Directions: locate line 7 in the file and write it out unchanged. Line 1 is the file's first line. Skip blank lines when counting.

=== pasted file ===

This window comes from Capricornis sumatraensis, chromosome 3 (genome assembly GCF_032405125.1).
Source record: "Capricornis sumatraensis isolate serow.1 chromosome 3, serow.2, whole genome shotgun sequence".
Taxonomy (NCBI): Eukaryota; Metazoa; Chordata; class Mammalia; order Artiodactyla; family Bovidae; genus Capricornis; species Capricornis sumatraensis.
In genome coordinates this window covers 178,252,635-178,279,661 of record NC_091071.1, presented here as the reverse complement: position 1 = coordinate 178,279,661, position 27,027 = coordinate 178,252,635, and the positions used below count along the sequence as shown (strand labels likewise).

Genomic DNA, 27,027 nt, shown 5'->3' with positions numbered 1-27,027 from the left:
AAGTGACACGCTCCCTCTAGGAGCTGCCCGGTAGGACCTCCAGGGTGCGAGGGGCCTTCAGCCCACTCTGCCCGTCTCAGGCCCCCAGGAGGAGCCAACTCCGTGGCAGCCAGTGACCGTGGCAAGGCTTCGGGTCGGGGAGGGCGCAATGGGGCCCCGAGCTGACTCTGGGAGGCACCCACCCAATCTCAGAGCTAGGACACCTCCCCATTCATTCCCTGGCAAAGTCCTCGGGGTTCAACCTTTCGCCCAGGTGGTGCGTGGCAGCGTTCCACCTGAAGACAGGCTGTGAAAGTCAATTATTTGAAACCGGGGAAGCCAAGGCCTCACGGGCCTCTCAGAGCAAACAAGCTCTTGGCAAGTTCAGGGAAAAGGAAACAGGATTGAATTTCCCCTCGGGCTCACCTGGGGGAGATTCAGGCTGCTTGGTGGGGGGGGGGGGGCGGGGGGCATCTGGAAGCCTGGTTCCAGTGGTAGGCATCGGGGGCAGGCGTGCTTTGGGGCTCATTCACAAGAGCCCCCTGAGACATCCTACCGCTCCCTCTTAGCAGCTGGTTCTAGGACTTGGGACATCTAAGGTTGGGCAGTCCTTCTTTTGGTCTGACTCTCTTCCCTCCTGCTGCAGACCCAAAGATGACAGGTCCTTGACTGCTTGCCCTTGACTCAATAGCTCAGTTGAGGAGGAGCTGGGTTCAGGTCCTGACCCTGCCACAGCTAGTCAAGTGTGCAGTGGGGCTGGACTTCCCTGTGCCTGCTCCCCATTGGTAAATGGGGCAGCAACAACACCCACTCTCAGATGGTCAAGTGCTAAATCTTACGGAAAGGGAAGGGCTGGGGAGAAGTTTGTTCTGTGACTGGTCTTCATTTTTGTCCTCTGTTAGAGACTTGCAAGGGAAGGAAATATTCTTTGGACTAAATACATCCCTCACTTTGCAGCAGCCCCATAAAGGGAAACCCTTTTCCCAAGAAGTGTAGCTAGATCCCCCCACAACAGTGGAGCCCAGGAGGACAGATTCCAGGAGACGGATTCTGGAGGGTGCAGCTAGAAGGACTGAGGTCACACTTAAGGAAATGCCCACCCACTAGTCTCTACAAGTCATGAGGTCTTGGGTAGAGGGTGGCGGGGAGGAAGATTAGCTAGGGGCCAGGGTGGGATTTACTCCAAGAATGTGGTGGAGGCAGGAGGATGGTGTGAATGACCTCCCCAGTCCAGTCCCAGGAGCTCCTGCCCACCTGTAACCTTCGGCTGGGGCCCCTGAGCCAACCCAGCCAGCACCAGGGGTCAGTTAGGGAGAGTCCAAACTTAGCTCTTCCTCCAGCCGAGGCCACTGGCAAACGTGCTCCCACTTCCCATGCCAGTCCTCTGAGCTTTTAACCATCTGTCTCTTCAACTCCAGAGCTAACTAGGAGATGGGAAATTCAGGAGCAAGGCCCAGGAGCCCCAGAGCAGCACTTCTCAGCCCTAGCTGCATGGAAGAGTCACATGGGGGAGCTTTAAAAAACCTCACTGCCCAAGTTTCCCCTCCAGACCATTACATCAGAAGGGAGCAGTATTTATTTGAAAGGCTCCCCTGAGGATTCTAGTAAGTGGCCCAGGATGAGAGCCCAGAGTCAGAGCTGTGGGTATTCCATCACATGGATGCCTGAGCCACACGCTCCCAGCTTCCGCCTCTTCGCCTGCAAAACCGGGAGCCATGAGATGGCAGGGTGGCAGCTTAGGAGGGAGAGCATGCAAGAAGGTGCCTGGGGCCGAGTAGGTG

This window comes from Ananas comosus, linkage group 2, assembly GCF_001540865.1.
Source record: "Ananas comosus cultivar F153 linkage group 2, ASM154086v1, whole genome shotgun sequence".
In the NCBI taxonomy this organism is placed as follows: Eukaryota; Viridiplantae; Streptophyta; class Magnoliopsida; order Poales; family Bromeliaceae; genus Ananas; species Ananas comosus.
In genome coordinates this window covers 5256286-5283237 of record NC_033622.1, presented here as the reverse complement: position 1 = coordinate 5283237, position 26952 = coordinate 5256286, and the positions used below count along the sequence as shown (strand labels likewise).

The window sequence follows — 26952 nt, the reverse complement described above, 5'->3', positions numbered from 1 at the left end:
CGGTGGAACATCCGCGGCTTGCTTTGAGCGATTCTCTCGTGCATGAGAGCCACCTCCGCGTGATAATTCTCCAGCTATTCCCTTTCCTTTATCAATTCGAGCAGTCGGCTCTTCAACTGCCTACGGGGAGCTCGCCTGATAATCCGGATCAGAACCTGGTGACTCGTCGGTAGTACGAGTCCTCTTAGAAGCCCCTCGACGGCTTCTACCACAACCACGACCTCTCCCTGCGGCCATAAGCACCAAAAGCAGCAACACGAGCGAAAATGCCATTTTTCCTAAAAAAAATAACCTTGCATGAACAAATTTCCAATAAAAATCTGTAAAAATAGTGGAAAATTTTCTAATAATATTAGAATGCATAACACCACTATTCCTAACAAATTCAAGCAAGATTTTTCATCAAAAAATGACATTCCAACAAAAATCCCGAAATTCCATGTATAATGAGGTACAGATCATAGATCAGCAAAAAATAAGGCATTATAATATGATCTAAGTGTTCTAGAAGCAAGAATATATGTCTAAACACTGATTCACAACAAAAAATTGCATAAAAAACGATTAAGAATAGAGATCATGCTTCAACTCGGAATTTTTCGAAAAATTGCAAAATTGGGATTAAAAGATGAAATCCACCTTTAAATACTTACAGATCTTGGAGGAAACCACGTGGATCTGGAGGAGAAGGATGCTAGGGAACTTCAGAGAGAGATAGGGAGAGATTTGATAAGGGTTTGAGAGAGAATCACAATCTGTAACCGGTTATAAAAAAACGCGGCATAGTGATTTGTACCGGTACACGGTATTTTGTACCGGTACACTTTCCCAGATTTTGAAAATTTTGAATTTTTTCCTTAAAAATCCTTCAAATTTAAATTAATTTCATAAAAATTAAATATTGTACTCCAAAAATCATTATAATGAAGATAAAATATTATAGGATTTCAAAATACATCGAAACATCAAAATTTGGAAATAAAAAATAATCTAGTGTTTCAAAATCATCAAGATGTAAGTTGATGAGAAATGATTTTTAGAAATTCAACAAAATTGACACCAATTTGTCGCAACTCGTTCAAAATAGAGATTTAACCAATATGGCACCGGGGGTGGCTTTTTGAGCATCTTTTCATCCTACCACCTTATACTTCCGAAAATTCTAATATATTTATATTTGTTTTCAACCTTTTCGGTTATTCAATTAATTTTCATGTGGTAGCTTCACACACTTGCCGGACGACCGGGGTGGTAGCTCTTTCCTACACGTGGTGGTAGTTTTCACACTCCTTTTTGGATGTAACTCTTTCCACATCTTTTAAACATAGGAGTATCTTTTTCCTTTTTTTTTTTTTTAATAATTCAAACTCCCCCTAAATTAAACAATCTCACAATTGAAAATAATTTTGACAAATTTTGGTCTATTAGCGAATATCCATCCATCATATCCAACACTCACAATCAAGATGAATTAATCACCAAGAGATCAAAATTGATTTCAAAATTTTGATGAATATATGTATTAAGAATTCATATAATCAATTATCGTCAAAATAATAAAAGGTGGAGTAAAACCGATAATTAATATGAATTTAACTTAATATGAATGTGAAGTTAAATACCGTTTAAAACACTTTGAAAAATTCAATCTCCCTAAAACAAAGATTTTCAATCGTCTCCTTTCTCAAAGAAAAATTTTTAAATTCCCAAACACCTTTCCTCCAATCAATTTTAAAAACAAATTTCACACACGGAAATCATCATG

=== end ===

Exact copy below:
This window comes from Ananas comosus, linkage group 2, assembly GCF_001540865.1.